AEG seeks more time to build NFL stadium in downtown L.A.
With the clock running out on a proposal to build a pro football stadium in downtown Los Angeles, developer Anschutz Entertainment Group has appealed to the city for extra time.
Citing progress in talks with the National Football League, AEG asked city officials Monday for an additional six months to land an NFL franchise and get underway building “Farmers Field” stadium while making improvements to the aging Los Angeles Convention Center.
The request will test city officials’ recently stated resolve to stop pining for an NFL franchise to come downtown and get to work on a “Plan B” for the convention center that doesn’t include a stadium. That plan calls for modernizing the convention center while possibly adding a big 1,000-room hotel to help serve it.
Under a 2012 agreement, AEG has until Oct. 17 to sign a team. It is then to demolish the obsolete West Hall of the convention center and replace it with a stadium. It must also build a new $287-million convention center wing to be paid for with stadium proceeds.
Eric Grubman, an NFL executive vice president whose responsibilities include working on the return of a team to L.A., said the league supports AEG’s request for more time.
“The discussions are very preliminary, but we are encouraged enough by recent progress that we share AEG’s view that continued conversations would be worthwhile,” Grubman told The Times in a written statement Monday.
Both Mayor Eric Garcetti and City Council President Herb Wesson signaled they are willing to give AEG the extra time it is seeking.
“We’ve now brought negotiations between L.A. and the NFL further along than ever before, and combined with AEG’s experience transforming Downtown with Staples Center, I support continuing the momentum with them,” Garcetti said in a statement.
Councilman Curren Price, whose district includes the stadium site, said the city needs to keep its options open when dealing with the convention center project.
“I support an extension for AEG at this time because it would help Los Angeles make a better case for landing a team, ultimately allowing our city to score the ‘touchdown’ -- with or without a team,” he said.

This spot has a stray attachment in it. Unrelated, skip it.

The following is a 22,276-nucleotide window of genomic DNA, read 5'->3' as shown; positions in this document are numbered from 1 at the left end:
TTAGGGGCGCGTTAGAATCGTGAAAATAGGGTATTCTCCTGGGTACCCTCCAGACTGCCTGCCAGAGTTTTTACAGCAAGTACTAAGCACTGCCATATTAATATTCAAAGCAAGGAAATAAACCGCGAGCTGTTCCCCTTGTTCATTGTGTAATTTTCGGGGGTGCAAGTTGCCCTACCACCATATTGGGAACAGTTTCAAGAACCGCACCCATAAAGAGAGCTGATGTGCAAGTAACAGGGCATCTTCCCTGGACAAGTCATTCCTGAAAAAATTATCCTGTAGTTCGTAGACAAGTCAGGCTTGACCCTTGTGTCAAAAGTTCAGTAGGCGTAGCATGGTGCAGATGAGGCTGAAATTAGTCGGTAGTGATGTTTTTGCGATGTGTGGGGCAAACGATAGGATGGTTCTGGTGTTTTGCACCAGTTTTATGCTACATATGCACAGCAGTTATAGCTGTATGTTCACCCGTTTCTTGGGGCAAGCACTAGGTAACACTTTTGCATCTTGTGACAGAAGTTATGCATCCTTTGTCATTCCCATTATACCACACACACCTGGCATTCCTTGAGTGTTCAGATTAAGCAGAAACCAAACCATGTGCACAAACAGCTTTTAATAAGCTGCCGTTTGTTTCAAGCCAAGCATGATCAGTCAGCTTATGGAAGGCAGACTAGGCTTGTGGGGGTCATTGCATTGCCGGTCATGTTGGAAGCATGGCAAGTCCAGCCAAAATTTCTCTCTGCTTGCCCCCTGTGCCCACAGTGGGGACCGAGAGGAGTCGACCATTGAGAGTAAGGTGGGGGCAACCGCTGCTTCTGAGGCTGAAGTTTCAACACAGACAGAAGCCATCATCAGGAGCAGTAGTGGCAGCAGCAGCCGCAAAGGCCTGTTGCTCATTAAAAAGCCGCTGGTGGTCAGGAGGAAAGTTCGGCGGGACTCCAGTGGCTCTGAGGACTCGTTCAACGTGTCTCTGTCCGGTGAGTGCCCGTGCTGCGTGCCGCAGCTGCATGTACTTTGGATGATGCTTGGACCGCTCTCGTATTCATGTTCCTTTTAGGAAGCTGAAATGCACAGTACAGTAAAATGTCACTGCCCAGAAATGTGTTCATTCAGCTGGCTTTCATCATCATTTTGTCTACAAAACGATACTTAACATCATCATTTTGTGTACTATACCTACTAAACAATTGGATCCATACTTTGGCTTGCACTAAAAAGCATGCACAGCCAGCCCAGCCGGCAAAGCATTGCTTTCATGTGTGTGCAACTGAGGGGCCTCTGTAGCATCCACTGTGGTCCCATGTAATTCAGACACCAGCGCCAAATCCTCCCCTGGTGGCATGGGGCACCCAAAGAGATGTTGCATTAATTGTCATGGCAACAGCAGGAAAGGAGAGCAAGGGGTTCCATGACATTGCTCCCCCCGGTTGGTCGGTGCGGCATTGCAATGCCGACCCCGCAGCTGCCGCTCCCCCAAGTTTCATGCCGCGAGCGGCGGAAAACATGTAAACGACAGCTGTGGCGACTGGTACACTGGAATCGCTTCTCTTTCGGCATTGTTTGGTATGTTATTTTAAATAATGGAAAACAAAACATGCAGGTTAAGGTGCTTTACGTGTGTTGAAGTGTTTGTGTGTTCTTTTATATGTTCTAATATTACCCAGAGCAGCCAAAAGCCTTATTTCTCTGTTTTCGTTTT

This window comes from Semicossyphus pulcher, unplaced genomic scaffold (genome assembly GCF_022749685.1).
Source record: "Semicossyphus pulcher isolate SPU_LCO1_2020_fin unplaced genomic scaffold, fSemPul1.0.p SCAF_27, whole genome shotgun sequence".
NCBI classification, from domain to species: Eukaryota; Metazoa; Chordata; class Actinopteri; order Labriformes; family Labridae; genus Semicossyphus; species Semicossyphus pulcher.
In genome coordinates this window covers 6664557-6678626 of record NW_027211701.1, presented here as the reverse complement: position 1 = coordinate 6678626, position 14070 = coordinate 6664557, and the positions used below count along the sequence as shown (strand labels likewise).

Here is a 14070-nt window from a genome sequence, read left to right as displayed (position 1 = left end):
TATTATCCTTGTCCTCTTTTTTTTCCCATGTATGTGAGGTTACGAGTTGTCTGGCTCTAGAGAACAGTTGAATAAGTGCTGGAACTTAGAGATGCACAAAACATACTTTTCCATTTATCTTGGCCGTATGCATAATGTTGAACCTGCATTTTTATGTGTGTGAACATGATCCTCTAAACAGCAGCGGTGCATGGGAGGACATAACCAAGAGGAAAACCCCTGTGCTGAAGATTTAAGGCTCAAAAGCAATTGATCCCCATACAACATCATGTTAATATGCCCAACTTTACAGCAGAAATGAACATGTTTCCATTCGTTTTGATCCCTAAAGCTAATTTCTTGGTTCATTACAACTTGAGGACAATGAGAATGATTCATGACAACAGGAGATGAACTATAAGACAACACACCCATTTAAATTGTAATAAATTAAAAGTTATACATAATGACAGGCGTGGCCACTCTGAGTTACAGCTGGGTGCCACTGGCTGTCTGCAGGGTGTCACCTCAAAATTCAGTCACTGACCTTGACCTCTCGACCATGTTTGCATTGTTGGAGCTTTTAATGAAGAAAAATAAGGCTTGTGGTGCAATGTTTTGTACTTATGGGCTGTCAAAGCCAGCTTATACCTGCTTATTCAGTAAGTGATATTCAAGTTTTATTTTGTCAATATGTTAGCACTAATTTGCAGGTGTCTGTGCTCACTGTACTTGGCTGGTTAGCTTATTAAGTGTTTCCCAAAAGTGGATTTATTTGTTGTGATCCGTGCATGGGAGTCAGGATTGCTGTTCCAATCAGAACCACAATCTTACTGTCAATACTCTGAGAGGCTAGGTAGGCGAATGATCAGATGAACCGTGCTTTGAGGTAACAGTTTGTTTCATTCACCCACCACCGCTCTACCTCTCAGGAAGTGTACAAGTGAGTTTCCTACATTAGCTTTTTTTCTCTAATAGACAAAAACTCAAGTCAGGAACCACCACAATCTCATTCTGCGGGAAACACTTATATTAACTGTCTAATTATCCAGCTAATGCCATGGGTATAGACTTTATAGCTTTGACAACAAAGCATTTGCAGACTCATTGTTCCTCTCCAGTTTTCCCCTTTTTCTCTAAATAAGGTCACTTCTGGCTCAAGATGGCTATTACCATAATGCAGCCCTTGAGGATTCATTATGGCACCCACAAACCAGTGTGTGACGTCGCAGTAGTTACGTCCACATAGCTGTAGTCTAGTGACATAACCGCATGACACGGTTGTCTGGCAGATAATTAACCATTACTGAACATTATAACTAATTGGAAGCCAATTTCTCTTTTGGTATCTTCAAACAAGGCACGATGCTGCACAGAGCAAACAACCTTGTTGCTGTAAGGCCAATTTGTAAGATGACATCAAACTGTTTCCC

Grubman said the NFL has not ruled out other potential stadium sites in the Los Angeles area.
Many NFL insiders believe the L.A. site with the most momentum is the 60-acre parcel purchased in December by St. Louis Rams owner Stan Kroenke near Hollywood Park and the Forum.
AEG’s bid for an NFL team seemed promising two years ago in the flurry of enthusiasm over the proposed stadium that included a multimillion-dollar commitment AEG secured from Farmers Insurance to put Farmers’ name on the venue.
But by spring of this year, with negotiations between AEG and football team owners apparently stalled, city officials announced they were preparing to move on from the stadium and take back control of developing the convention center site when the agreement with AEG expires next month.
It’s common for real estate developers to request more time from the city to get their projects underway, but this request is more fraught because of widespread skepticism that a football deal is possible and the city’s sense of urgency that it must improve the convention center while billions of dollars worth of new housing, hotel and shopping projects are being constructed nearby by private developers.
“We are not asking for more time lightly,” AEG Chief Executive Dan Beckerman said in a letter to the mayor and City Council, “as we understand from your feedback that there are important objectives and principles underlying the project that need to be advanced without undue delay.”
To sweeten its request for more time, AEG has offered to spend as much as $750,000 on elements of the city’s Plan B.
City officials have already launched a design competition under that plan, asking architectural firms to submit their ideas for upgrading the facility while identifying space where the new 1,000-room hotel could be built.
L.A. had been planning to award $200,000 to each of the three finalists in that competition after AEG’s Oct. 17 deadline expired.
Now AEG says it would spend $600,000 on alternative design plans for improving the convention center site and reimburse the city up to $150,000 for costs connected to evaluating the competing plans.
AEG also promised to push for development of a hotel with at least 750 rooms on Olympic Boulevard next door to a new Marriott hotel complex and across the street from the Ritz-Carlton and J.W. Marriott hotels at L.A. Live.
Robert “Bud” Ovrom, executive director of the city’s Convention and Tourism Development Department, supports the stadium while also pushing the city’s Plan B.
He would not specifically discuss AEG’s latest request. But he noted that the city is already struggling to book conventions because of the uncertainty about the facility’s future.
“We’re anxious to see a decision made one way or the other,” he said. “From a marketing point of view, we need to get on with it.”
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